Janis hatches a plan to basically ruin Regina as though the two have a sordid past. Itís nothing really major and when you find out what it is itís sort of a ďmehĒ moment. Janis wants to bring Gretchen down a few pegs in her book, so Cady is going to infiltrate the group and try and ruin her as much as possible. She first needs to get Regina to lose her looks. Cady accomplishes this by giving Regina some bars that she says are carb burners when in reality they make you gain an incredible amount of weight real quick. Regina trusts Cady even though sheís still gaining weight in a few funny scenes.

There is also this book that the plastics keep that talk about everyone in the school. They take turns writing horrible things about their classmates even though they think no one will ever see it (yes, they see it, big shock). They convince Cady to write a few things in there even though Cady thinks that no one will see it so she agrees to. She also falls in love with a guy from her class, Aaron (Jonathan Bennett), but she thinks that guys only like stupid girls. Cadyís next move is to win over Aaron, so she hosts a party. Can Cady win over the guy of her dreams, or will the gaining-weight Regina have something to say about it?

Even though some of the material is a bit outdated for its time, this is still a funny film. Tina Feyís role, albeit small, is comical in the few scenes sheís in. Cady and Reginaís constant fighting throughout the film was also entertaining, but the best part comes from the underrated Amanda Seyfried who plays Karen. Karen is an exact clone of every female that Anna Faris plays in any film, but Karen is a better version of it. I laughed every time she was on screen because of the lines she had. Why hasnít Seyfried broken out the way Faris has?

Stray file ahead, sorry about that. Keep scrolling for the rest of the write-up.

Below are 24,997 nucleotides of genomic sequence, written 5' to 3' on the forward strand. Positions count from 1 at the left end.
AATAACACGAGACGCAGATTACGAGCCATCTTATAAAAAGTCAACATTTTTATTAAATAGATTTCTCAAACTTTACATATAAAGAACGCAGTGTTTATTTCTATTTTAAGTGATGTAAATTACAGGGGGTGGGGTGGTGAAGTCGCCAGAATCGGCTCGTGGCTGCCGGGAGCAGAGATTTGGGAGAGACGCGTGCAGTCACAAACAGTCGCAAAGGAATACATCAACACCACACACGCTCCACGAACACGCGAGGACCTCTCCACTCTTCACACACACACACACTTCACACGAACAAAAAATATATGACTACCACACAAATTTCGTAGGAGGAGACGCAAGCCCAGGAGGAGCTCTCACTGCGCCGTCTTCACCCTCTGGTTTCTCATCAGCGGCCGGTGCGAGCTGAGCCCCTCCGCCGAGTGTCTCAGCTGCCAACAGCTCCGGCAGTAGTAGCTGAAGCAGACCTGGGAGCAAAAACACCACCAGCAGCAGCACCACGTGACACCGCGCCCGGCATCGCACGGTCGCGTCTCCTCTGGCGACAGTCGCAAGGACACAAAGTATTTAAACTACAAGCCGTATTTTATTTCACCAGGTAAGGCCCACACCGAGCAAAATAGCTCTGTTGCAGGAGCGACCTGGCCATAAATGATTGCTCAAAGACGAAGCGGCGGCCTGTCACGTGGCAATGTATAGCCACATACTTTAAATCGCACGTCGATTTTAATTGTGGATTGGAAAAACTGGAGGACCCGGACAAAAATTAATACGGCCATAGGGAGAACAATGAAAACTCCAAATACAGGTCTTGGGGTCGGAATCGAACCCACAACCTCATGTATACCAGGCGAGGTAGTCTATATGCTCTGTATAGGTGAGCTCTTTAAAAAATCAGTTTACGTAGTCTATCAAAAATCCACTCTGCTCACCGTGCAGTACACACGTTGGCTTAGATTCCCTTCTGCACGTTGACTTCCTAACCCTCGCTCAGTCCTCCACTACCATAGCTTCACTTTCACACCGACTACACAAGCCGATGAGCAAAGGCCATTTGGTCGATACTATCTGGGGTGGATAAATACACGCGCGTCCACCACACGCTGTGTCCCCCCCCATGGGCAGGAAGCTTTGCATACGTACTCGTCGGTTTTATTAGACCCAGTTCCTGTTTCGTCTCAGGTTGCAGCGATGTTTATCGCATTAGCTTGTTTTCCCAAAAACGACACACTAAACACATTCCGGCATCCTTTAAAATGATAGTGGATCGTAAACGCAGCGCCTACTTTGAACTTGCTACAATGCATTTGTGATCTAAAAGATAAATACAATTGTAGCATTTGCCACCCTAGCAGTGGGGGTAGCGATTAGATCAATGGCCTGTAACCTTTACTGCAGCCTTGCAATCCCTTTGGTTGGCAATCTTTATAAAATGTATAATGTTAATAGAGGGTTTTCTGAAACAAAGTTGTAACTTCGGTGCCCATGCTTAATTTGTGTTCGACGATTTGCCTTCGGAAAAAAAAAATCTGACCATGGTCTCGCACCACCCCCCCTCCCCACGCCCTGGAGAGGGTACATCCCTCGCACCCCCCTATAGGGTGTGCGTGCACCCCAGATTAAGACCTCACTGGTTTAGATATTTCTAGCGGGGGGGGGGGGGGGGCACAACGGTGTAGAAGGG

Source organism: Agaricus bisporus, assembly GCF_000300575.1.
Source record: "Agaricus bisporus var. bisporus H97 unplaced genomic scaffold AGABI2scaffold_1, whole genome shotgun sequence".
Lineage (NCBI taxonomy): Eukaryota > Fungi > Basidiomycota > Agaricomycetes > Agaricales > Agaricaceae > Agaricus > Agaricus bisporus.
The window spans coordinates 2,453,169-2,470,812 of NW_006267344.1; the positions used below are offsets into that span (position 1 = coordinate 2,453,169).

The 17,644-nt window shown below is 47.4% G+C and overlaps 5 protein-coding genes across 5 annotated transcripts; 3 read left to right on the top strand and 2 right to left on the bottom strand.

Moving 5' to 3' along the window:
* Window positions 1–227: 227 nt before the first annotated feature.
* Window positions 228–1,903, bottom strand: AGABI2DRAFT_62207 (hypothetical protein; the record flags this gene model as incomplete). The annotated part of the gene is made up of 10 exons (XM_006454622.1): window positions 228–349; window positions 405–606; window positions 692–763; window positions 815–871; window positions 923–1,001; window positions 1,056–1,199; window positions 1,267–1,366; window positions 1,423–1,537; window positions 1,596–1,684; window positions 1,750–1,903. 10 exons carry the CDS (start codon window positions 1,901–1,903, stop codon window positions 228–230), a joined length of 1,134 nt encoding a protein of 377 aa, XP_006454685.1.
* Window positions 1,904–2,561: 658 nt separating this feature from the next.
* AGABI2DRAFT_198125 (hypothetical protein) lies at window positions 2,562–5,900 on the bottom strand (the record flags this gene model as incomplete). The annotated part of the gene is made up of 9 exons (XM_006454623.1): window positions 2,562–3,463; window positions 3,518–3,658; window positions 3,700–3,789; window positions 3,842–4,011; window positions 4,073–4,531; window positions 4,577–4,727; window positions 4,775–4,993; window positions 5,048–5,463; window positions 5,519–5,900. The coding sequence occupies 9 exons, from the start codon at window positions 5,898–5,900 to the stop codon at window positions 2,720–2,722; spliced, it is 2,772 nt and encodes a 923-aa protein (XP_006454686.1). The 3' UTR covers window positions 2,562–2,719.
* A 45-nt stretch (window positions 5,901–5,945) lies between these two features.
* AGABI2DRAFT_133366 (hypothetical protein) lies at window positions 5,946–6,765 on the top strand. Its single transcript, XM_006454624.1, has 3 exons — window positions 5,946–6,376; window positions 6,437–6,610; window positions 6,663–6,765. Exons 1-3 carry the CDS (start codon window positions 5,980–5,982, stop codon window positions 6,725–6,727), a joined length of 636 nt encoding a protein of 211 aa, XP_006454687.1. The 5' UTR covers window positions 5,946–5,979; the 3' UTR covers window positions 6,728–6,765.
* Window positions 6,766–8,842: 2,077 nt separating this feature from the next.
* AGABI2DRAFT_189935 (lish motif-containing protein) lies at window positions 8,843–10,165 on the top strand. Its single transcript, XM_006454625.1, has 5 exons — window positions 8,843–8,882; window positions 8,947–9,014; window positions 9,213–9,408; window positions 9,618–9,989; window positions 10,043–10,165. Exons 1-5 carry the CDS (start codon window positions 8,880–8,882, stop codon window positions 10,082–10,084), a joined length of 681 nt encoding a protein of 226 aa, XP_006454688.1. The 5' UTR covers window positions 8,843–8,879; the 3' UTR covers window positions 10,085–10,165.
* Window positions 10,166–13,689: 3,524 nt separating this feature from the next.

I enjoyed this movie, although a few plot holes here and there and the running time is a bit too long. There were also a few directions the movie took that I didnít agree with or find to be entertaining (the ending involving Regina was kind of likeÖ what?) but overall itís a good movie for a Saturday night off of work.


Commentary by Mark Waters, Tina Fey, and Lorne Michaels: The director, one of the writers, and the producer joins forces on an enlightening track. Fey is entertaining and the others talk about various scenes in the film and stuff you may have missed. They point out the bus scene at the start which foreshadows the ending to the movie, which I missed. This is one track to listen to and is the highlight of this package.